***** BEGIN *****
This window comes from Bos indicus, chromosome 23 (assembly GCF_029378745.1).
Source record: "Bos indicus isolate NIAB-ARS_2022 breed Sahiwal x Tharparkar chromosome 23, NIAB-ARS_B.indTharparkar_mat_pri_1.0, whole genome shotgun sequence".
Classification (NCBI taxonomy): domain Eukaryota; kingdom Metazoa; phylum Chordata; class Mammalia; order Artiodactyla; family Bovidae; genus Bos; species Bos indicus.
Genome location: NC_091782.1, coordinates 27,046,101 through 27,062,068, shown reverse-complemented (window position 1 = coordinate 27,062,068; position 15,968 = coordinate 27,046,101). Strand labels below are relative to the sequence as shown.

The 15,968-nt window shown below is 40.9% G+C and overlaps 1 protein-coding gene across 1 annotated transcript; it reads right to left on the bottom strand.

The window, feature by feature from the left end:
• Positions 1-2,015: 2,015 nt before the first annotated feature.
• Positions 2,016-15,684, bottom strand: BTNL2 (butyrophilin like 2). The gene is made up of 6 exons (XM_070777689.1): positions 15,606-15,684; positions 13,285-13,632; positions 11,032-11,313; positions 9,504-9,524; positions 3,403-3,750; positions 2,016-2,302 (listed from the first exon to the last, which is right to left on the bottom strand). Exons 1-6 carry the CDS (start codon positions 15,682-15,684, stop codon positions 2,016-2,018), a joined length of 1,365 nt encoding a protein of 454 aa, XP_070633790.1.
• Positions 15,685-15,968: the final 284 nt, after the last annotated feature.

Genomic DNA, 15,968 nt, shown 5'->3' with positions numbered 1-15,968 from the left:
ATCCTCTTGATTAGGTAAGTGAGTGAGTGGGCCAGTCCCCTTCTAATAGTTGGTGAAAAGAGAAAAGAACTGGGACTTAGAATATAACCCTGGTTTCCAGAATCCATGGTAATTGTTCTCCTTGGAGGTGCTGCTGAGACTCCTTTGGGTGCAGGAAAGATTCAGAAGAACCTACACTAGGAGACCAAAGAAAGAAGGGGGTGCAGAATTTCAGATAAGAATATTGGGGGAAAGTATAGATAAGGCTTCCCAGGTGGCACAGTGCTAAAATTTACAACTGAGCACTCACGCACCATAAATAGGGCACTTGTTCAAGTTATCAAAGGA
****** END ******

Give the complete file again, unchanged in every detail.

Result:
This window comes from Bos indicus, chromosome 23 (assembly GCF_029378745.1).
Source record: "Bos indicus isolate NIAB-ARS_2022 breed Sahiwal x Tharparkar chromosome 23, NIAB-ARS_B.indTharparkar_mat_pri_1.0, whole genome shotgun sequence".
Classification (NCBI taxonomy): domain Eukaryota; kingdom Metazoa; phylum Chordata; class Mammalia; order Artiodactyla; family Bovidae; genus Bos; species Bos indicus.
Genome location: NC_091782.1, coordinates 27,046,101 through 27,062,068, shown reverse-complemented (window position 1 = coordinate 27,062,068; position 15,968 = coordinate 27,046,101). Strand labels below are relative to the sequence as shown.

The 15,968-nt window shown below is 40.9% G+C and overlaps 1 protein-coding gene across 1 annotated transcript; it reads right to left on the bottom strand.

The window, feature by feature from the left end:
• Positions 1-2,015: 2,015 nt before the first annotated feature.
• Positions 2,016-15,684, bottom strand: BTNL2 (butyrophilin like 2). The gene is made up of 6 exons (XM_070777689.1): positions 15,606-15,684; positions 13,285-13,632; positions 11,032-11,313; positions 9,504-9,524; positions 3,403-3,750; positions 2,016-2,302 (listed from the first exon to the last, which is right to left on the bottom strand). Exons 1-6 carry the CDS (start codon positions 15,682-15,684, stop codon positions 2,016-2,018), a joined length of 1,365 nt encoding a protein of 454 aa, XP_070633790.1.
• Positions 15,685-15,968: the final 284 nt, after the last annotated feature.

Genomic DNA, 15,968 nt, shown 5'->3' with positions numbered 1-15,968 from the left:
ATCCTCTTGATTAGGTAAGTGAGTGAGTGGGCCAGTCCCCTTCTAATAGTTGGTGAAAAGAGAAAAGAACTGGGACTTAGAATATAACCCTGGTTTCCAGAATCCATGGTAATTGTTCTCCTTGGAGGTGCTGCTGAGACTCCTTTGGGTGCAGGAAAGATTCAGAAGAACCTACACTAGGAGACCAAAGAAAGAAGGGGGTGCAGAATTTCAGATAAGAATATTGGGGGAAAGTATAGATAAGGCTTCCCAGGTGGCACAGTGCTAAAATTTACAACTGAGCACTCACGCACCATAAATAGGGCACTTGTTCAAGTTATCAAAGGA